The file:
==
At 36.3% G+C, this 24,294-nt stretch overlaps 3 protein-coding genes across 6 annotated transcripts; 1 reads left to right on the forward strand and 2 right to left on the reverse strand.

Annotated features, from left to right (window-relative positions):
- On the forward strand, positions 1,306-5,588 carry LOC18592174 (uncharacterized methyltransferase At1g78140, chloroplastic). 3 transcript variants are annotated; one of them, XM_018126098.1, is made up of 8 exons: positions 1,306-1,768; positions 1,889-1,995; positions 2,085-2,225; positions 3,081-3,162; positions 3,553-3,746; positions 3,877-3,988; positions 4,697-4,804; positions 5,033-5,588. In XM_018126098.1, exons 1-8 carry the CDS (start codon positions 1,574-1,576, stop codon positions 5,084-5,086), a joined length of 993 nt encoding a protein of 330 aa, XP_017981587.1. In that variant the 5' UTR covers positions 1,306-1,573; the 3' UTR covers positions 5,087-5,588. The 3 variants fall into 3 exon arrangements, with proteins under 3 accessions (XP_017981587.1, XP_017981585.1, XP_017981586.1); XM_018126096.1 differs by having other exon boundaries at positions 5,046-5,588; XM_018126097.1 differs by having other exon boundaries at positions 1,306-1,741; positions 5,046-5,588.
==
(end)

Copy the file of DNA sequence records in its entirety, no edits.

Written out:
At 36.3% G+C, this 24,294-nt stretch overlaps 3 protein-coding genes across 6 annotated transcripts; 1 reads left to right on the forward strand and 2 right to left on the reverse strand.

Annotated features, from left to right (window-relative positions):
- On the forward strand, positions 1,306-5,588 carry LOC18592174 (uncharacterized methyltransferase At1g78140, chloroplastic). 3 transcript variants are annotated; one of them, XM_018126098.1, is made up of 8 exons: positions 1,306-1,768; positions 1,889-1,995; positions 2,085-2,225; positions 3,081-3,162; positions 3,553-3,746; positions 3,877-3,988; positions 4,697-4,804; positions 5,033-5,588. In XM_018126098.1, exons 1-8 carry the CDS (start codon positions 1,574-1,576, stop codon positions 5,084-5,086), a joined length of 993 nt encoding a protein of 330 aa, XP_017981587.1. In that variant the 5' UTR covers positions 1,306-1,573; the 3' UTR covers positions 5,087-5,588. The 3 variants fall into 3 exon arrangements, with proteins under 3 accessions (XP_017981587.1, XP_017981585.1, XP_017981586.1); XM_018126096.1 differs by having other exon boundaries at positions 5,046-5,588; XM_018126097.1 differs by having other exon boundaries at positions 1,306-1,741; positions 5,046-5,588.